In the 100 years preceding its eradication, smallpox is estimated to have killed more than 1,000,000,000 people worldwide. In what may be the greatest achievement of modern medicine, smallpox was officially declared eradicated by the World Health Organization in 1980 following a global vaccination campaign. Declared smallpox stocks remain for research purposes in freezers in the United States and Russia; however, undeclared stocks are suspected in a number of other countries as well. Due to adverse effects associated with the vaccine, routine vaccination ceased long ago. Since smallpox has been eradicated for so many years, our population could be highly susceptible to an outbreak, with devastating consequences.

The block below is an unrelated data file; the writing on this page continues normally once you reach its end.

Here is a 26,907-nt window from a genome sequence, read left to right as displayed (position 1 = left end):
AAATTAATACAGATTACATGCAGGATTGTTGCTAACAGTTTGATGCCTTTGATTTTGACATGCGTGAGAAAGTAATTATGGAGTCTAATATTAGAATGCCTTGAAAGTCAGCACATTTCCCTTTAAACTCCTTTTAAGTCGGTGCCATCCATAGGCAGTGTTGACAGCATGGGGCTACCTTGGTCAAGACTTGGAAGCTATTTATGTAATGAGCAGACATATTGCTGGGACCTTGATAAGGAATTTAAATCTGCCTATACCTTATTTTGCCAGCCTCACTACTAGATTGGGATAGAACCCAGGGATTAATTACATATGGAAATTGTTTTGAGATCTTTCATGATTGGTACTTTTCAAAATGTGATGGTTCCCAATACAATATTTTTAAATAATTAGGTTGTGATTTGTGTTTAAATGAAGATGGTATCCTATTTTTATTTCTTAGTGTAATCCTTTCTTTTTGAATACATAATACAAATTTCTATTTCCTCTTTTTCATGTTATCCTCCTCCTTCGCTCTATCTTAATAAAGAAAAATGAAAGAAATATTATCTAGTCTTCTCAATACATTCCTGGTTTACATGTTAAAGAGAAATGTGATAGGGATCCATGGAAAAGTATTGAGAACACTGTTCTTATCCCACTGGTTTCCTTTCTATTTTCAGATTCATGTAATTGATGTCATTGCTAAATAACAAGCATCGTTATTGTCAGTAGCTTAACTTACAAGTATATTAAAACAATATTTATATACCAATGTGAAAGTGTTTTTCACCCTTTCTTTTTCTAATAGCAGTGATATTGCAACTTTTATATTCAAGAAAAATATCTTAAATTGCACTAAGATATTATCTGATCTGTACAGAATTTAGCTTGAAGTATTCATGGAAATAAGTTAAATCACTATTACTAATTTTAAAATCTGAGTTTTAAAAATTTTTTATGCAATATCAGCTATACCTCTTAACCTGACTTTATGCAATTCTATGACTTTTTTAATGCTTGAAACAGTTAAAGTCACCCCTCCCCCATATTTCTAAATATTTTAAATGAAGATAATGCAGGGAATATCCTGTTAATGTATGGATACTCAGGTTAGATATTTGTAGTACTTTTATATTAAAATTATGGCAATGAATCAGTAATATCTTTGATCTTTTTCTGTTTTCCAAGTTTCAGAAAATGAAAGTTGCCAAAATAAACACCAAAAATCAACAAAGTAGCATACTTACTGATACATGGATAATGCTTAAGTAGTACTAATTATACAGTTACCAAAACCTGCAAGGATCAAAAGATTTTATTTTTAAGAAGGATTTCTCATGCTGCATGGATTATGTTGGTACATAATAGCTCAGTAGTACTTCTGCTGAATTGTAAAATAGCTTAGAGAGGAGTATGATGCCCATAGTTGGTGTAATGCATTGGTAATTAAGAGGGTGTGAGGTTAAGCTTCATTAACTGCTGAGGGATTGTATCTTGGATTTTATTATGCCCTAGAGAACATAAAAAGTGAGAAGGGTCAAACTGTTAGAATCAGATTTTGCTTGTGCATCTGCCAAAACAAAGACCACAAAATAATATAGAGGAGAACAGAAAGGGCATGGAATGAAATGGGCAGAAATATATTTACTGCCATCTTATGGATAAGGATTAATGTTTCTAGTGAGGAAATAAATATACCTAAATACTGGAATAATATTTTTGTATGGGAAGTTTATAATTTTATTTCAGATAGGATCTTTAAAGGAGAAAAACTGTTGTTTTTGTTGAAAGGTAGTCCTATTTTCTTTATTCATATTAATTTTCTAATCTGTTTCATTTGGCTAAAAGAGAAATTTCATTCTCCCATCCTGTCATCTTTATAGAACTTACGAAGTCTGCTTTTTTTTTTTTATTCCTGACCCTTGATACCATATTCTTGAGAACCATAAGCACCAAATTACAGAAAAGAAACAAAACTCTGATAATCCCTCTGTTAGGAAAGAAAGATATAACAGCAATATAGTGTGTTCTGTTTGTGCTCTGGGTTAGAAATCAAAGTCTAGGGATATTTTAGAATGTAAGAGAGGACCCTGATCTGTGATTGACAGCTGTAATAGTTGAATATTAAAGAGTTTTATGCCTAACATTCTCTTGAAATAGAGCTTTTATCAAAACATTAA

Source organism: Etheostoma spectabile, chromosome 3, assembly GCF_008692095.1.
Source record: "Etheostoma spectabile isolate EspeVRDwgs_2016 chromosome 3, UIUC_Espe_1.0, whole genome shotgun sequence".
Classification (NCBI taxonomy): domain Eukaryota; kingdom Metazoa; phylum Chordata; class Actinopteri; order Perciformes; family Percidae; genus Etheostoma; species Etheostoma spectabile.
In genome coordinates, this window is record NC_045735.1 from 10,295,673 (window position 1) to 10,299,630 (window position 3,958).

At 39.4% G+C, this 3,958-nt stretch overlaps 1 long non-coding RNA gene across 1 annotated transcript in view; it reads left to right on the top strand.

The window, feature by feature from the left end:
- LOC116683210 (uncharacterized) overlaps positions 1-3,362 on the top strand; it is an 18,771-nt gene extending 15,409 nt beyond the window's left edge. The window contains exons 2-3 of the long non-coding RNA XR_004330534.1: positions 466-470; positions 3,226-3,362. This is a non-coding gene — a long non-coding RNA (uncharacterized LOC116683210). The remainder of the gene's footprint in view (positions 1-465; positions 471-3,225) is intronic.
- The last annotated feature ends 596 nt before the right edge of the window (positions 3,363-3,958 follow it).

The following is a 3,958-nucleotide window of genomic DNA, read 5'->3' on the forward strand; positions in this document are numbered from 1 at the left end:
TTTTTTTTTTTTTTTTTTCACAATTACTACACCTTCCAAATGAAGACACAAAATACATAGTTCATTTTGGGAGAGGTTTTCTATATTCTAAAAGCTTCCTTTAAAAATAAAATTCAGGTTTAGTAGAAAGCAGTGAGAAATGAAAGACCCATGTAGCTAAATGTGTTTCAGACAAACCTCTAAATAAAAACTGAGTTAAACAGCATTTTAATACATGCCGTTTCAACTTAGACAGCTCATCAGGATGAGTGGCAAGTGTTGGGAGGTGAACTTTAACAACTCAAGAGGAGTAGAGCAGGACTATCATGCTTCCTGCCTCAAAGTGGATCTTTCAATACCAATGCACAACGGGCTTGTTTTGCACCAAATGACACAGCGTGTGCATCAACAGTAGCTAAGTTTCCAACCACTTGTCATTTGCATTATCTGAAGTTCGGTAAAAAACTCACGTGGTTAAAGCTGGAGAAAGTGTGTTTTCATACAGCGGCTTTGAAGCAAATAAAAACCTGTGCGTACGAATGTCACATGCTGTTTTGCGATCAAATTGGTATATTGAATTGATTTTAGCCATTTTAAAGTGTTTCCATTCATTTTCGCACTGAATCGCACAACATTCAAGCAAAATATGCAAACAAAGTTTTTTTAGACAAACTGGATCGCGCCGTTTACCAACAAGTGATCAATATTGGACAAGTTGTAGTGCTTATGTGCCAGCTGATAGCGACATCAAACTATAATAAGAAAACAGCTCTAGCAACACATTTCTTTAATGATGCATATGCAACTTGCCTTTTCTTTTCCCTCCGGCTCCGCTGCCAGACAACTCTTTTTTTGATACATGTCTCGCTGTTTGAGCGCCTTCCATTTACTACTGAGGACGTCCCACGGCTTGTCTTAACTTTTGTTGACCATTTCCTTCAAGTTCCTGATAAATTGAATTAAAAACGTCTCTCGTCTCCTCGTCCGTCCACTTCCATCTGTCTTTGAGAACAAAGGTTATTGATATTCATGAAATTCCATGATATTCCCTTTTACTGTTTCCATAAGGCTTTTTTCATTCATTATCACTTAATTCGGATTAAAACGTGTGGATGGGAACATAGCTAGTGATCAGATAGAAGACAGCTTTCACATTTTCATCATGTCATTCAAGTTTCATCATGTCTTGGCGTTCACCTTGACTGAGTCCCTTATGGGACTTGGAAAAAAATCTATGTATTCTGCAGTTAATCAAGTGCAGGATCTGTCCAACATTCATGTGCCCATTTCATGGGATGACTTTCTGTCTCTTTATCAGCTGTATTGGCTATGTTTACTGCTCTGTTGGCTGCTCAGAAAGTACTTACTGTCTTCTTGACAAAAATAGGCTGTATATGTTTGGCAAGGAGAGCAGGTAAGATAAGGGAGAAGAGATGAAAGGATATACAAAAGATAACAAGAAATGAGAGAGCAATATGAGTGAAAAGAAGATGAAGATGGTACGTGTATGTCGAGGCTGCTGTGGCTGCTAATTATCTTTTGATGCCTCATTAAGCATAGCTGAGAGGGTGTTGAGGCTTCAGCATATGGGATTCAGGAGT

Brincidofovir was originally selected for pharmaceutical development based on its activity against poxviruses in vitro and in animal models. In 2003, Chimerix began a partnership with The National Institute of Asthma and Infectious Diseases (NIAID) to complete the initial work needed to begin human testing. By 2011, the collaboration with NIAID had reached its conclusion and a new partnership with the Biomedical Advanced Research and Development Authority (BARDA) began with the goal to complete the development of brincidofovir as a medical countermeasure against smallpox. The Chimerix Smallpox Animal Efficacy Development Program plans to enter the equivalent of Phase 3 testing in 2014 in support of an NDA submission for brincidofovir for treatment of smallpox.